Like many of you, I woke to the news of the tragic events in Florida. I spent some time in meditation, sending love and compassion to the families and friends of the victims.
How was it for you? Did you feel angry, sad, powerless? Is there a creeping sense of numbness that you don't want to admit is there? Don't feel guilty, that sense of detachment is your brain trying to help you cope.
Developing an inspired personal response to bad news is another Not Your Mama’s Midlife moment. We have the wisdom within us to respond as leaders; I’ve included a strategy in the link below to help you frame it, claim it, and share it to inspire and comfort those around you.
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The sad truth is, its becoming obvious that this is not the last time we will experience a mass shooting in the United States. I live in Mexico right now, a country with its own problems with drug related violence.
I’m not discounting yesterday’s tragedy with the rest of this post. What I’m doing is saying that bad news is nothing new and it will continue as our society makes its way through some very challenging times.
What IS new is the way we are assaulted with the information, and we need a framework for coping and not letting bad news literally “bring us down”. We need a plan for consciously processing bad news and setting a healthy example for the people in our lives that we influence.
Here is what is new versus what we grew up with, see if any of this sounds familiar, and think about the effect it has on you and your loved ones:
You are scrolling through your social media when you see news of a friend’s baby. The next post is photos of shooting victims that someone has shared.
Bad news is only a tap away on our cell phones as we check in with social media. The buffer between social chatter and terrible news is gone.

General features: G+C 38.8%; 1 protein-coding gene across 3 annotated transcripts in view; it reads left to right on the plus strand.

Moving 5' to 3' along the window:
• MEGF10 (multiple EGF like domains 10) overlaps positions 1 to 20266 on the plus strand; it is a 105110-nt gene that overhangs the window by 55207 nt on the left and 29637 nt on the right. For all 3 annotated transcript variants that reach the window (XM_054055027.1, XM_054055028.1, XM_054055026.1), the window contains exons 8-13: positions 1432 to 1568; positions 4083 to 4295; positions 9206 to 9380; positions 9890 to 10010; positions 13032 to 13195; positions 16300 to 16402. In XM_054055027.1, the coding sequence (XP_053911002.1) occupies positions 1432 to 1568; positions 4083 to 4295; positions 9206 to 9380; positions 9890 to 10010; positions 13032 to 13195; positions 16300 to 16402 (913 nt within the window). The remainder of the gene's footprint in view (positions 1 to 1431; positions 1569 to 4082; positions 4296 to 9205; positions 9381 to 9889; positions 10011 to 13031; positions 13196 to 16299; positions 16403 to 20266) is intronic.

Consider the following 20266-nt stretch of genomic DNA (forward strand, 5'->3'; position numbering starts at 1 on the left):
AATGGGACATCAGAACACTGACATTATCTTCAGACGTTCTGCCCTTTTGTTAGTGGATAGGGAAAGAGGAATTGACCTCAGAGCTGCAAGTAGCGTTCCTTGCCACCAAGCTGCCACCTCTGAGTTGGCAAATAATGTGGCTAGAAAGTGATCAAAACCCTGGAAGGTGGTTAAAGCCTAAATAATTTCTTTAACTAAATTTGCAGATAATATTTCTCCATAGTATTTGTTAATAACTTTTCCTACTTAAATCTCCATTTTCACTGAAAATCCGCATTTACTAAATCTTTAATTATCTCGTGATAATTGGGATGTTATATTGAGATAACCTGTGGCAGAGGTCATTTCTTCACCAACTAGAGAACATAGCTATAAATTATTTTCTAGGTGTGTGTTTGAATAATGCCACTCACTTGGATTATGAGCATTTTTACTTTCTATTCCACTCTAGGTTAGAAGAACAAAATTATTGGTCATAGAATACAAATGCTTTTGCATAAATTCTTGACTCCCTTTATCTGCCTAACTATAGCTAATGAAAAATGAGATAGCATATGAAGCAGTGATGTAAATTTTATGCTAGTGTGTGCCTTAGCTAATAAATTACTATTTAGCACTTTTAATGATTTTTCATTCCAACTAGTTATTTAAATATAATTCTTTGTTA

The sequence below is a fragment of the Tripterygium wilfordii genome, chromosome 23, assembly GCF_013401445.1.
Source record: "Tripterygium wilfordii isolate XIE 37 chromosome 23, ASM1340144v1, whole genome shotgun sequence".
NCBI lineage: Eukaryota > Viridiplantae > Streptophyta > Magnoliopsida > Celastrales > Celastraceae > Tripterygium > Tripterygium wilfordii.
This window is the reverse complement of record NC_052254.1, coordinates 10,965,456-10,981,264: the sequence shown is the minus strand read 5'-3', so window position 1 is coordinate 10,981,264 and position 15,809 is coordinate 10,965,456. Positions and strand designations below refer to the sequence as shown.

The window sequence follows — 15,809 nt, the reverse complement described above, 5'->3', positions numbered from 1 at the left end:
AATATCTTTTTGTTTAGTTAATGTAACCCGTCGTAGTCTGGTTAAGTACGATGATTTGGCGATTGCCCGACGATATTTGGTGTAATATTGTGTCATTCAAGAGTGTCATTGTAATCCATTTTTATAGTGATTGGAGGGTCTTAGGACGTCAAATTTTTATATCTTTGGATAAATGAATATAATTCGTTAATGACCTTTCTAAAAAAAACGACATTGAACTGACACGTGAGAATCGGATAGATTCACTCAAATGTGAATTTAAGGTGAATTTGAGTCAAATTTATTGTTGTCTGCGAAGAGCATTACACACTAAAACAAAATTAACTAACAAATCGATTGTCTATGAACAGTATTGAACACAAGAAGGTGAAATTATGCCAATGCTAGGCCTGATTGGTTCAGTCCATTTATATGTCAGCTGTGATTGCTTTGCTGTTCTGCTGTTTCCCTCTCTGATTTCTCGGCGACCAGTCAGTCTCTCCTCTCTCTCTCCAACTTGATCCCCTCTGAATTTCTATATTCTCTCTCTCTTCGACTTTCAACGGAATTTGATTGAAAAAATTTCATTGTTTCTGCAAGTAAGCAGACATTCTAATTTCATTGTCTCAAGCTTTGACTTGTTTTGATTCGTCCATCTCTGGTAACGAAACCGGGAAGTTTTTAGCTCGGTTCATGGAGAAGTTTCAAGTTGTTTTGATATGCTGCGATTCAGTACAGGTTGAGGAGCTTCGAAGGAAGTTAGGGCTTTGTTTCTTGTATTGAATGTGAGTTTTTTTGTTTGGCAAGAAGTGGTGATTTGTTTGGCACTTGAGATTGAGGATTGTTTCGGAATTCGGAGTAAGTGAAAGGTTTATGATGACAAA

Today as I saw someone on Facebook refer to teachers as "liberal idiots" in a comment thread on a friend's post. I don't know that person, don't want to know him, but seeing that comment evoked a stress response and anger in me. For my body, the damage was done. See how this works? Can you imagine the impact on your health after a extended immersion in Facebook around a controversy or tragedy?
Dozens of comments from friends and strangers magnify the impact of news we see online. In the past, if you saw something disturbing on the nightly news, you had to pick up the phone to have a conversation about it outside of your family circle. Now you can be caught up instantly in an online conversation thread. Even if you don’t participate, just seeing some comments can raise your stress level by activating anger or fear.
Your daughter (or niece or sister or friend) is having a good day and goes online to message a friend about a fun event they are planning. She gets caught up in the posting of bios of the latest school shooting victims and 30 minutes later emerges from behind her phone feeling depressed and sad.
Events can be streamed on social media as they are happening. We can access a constant flow of updates from different sources. This is different from in the past when we had to wait for updates - on the radio, nightly news, or in the morning paper. Today you can spend your whole day following and “checking in” on a news story.
Photos in the paper and film on nightly news were censored in the past. Now anyone with a cell phone can post images and video. Images are extremely powerful, they instantly imprint a visual attached to an emotion, planting an echo of depression and despair that may linger for months if not years. Studies have shown that our emotional response to a memory or a photo from the past is the same as when we are in the moment.
If you or a young person in your life are “visual” - meaning you learn best from seeing and remembering images, you literally have to protect your mind’s eye and teach them how to as well. My son and I are extremely visual. I started very early with him on this practice, and he continues to guard his visual exposure even as a young man in his 20s. if you need some suggestions just let me know.
Your attention is precious. When we talk about “paying attention” it is true - you are spending a precious resource.
The direction and quality of your attention has a direct impact on your life and those you influence.
Creating more intention for where you spend your attention is the key.
Last year, after the tragedy in Charlottesville, I posted a framework for dealing with bad news.
You can see the post here.
I hope you find it helpful in tapping into your experience to create a resilient response to challenging events. The world needs more of the collective inner wisdom from midlife women in these times, wouldn't you agree?
What tips do you have to weather bad news? Did you learn anything from your grandmother around this topic? Please share below.